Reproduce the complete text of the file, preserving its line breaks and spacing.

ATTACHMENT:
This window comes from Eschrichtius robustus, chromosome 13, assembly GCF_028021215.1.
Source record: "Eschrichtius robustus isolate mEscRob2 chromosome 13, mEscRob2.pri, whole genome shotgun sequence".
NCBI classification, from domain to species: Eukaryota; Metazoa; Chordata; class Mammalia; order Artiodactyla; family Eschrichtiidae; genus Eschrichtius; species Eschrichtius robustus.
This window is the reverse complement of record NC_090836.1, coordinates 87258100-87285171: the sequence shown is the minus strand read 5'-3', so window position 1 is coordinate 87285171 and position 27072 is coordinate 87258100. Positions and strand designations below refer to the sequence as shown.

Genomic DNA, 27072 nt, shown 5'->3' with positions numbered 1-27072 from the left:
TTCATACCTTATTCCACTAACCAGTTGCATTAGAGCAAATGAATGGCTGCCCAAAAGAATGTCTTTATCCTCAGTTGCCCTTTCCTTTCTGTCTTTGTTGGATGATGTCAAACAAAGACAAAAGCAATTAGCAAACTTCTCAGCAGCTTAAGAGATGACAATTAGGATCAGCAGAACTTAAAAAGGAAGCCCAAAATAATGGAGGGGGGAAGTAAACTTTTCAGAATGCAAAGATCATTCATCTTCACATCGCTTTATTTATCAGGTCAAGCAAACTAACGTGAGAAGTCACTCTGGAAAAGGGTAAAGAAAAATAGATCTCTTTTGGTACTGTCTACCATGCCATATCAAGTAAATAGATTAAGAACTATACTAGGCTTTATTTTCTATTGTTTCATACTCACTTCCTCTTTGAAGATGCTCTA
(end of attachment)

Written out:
This window comes from Eschrichtius robustus, chromosome 13, assembly GCF_028021215.1.
Source record: "Eschrichtius robustus isolate mEscRob2 chromosome 13, mEscRob2.pri, whole genome shotgun sequence".
NCBI classification, from domain to species: Eukaryota; Metazoa; Chordata; class Mammalia; order Artiodactyla; family Eschrichtiidae; genus Eschrichtius; species Eschrichtius robustus.
This window is the reverse complement of record NC_090836.1, coordinates 87258100-87285171: the sequence shown is the minus strand read 5'-3', so window position 1 is coordinate 87285171 and position 27072 is coordinate 87258100. Positions and strand designations below refer to the sequence as shown.

Genomic DNA, 27072 nt, shown 5'->3' with positions numbered 1-27072 from the left:
TTCATACCTTATTCCACTAACCAGTTGCATTAGAGCAAATGAATGGCTGCCCAAAAGAATGTCTTTATCCTCAGTTGCCCTTTCCTTTCTGTCTTTGTTGGATGATGTCAAACAAAGACAAAAGCAATTAGCAAACTTCTCAGCAGCTTAAGAGATGACAATTAGGATCAGCAGAACTTAAAAAGGAAGCCCAAAATAATGGAGGGGGGAAGTAAACTTTTCAGAATGCAAAGATCATTCATCTTCACATCGCTTTATTTATCAGGTCAAGCAAACTAACGTGAGAAGTCACTCTGGAAAAGGGTAAAGAAAAATAGATCTCTTTTGGTACTGTCTACCATGCCATATCAAGTAAATAGATTAAGAACTATACTAGGCTTTATTTTCTATTGTTTCATACTCACTTCCTCTTTGAAGATGCTCTA